How to Identify Diodes

Updated February 21, 2017

Diodes are found in many electrical devices. They vary in size and are found in everything from amplifiers to computer circuitry. Because there are so many types of diodes and recognizing their individual uses and properties is important, diodes have a specific way of being identified. This identification method is the semiconductor identification system, and it allows for identification in several steps.

Identify the number of junctions of the unit. This will be the first number of the entire identification number series, and will be one less than the number of junctions. If you see two junctions on the unit, then the unit is a diode and receives the number "1."

Determine whether the diode is a semiconductor. Resistivity in semiconductors will lie between the resistivity levels of a conductor and insulator. If the diode is a semiconductor, then put a letter "N" after the number "1" in the identification series.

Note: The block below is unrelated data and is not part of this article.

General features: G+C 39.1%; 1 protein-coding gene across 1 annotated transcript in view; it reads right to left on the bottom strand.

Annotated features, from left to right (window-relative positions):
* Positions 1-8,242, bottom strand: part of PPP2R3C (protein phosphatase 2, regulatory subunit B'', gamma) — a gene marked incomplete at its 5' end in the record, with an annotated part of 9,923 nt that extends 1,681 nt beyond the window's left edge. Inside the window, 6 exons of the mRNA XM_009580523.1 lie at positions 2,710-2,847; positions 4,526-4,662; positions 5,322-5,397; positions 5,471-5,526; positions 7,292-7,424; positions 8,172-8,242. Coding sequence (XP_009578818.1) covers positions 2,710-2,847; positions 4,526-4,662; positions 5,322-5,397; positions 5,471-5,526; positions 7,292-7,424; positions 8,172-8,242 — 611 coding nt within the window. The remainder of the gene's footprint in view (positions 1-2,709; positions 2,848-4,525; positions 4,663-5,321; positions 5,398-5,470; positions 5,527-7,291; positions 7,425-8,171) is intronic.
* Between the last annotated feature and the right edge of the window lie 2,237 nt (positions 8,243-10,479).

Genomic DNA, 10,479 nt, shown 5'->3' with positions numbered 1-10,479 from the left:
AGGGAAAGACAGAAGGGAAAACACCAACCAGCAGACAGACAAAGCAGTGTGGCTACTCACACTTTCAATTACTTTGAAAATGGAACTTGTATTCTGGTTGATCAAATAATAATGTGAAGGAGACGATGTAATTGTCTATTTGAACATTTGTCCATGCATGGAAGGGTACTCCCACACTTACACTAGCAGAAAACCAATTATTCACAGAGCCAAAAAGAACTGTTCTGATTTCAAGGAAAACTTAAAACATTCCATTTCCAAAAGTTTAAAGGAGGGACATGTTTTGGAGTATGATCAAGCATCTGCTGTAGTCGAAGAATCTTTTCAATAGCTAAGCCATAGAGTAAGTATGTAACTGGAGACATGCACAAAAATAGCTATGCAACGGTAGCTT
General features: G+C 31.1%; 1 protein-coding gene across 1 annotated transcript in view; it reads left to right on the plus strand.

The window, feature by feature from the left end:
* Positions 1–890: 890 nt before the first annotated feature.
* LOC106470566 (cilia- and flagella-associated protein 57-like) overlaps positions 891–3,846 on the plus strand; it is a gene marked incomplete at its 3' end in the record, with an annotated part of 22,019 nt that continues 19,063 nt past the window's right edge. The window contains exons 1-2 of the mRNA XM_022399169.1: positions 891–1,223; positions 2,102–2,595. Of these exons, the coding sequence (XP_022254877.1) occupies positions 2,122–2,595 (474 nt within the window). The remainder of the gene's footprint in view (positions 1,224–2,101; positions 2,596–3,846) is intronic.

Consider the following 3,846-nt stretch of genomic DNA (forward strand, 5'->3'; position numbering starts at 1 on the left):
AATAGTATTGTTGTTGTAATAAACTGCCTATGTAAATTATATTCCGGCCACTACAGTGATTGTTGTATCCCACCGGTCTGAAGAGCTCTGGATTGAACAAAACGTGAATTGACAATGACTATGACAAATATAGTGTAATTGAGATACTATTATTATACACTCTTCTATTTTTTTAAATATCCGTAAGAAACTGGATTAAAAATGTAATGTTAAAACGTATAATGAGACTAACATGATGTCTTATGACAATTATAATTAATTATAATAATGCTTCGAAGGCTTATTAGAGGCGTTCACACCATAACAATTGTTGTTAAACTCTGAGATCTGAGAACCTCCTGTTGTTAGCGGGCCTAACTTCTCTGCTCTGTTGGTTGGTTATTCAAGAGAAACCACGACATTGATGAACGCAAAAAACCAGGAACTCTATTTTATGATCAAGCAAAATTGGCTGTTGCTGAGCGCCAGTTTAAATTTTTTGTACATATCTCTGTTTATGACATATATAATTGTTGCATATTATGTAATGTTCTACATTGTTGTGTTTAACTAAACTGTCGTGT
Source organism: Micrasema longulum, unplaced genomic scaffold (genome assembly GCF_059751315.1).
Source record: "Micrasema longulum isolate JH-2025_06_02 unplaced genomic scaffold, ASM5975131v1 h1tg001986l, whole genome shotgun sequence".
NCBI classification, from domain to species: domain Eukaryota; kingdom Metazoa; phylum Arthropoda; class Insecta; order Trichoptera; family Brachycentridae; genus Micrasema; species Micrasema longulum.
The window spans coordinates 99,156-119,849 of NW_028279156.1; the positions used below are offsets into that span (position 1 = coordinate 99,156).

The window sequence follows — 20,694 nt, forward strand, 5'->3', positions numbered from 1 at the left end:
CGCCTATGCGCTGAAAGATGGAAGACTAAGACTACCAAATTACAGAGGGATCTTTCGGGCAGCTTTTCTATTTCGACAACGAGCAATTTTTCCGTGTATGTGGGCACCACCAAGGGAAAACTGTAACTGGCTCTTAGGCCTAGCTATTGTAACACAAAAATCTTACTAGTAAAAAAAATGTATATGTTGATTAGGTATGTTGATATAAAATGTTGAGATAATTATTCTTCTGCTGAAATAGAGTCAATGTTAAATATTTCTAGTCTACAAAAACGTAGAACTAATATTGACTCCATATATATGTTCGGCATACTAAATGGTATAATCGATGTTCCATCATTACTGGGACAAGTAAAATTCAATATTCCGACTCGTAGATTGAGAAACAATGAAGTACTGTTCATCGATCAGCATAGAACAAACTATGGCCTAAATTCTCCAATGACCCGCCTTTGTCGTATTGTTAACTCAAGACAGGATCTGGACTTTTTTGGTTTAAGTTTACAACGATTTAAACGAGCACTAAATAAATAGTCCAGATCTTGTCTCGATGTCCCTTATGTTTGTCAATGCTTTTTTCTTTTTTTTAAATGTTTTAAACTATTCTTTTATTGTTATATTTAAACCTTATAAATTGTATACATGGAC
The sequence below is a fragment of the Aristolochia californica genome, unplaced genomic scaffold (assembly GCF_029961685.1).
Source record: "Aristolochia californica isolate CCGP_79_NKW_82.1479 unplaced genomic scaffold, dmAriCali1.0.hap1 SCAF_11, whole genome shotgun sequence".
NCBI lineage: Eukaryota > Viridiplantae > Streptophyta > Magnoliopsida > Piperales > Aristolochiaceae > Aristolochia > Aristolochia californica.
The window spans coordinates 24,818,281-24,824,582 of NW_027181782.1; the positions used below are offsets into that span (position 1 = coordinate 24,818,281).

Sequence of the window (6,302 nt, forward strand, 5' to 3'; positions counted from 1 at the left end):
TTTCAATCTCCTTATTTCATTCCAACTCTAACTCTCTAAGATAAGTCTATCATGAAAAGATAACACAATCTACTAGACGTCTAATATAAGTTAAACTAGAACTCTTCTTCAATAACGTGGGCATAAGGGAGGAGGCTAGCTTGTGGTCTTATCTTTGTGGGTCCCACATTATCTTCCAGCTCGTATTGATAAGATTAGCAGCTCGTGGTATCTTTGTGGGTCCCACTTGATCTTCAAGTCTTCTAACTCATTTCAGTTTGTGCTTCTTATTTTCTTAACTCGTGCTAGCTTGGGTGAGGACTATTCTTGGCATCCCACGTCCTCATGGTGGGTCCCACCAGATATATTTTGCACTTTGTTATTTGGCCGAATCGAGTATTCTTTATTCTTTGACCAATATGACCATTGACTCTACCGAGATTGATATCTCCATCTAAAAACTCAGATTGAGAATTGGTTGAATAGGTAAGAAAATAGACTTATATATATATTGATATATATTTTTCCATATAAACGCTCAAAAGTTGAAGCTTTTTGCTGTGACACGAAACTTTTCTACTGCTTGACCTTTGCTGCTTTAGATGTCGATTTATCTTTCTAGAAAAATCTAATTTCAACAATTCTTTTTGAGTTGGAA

Identify any details about the semiconductor if applicable. Polarity is an example of a detail that could be labeled, as are modifications and matching devices for which the diode being identified could be substituted. Label the detail using another letter (suffix), such as "R" for reverse polarity, after the first two components of the identification sequence.


Be familiar with what the letters of the identification system stand for prior to trying to complete the identification process, since the letters have specific meanings and give the real detail about the diode. Additionally, look for whether the ends of the diode (anode and cathode) have been labeled by the manufacturer.

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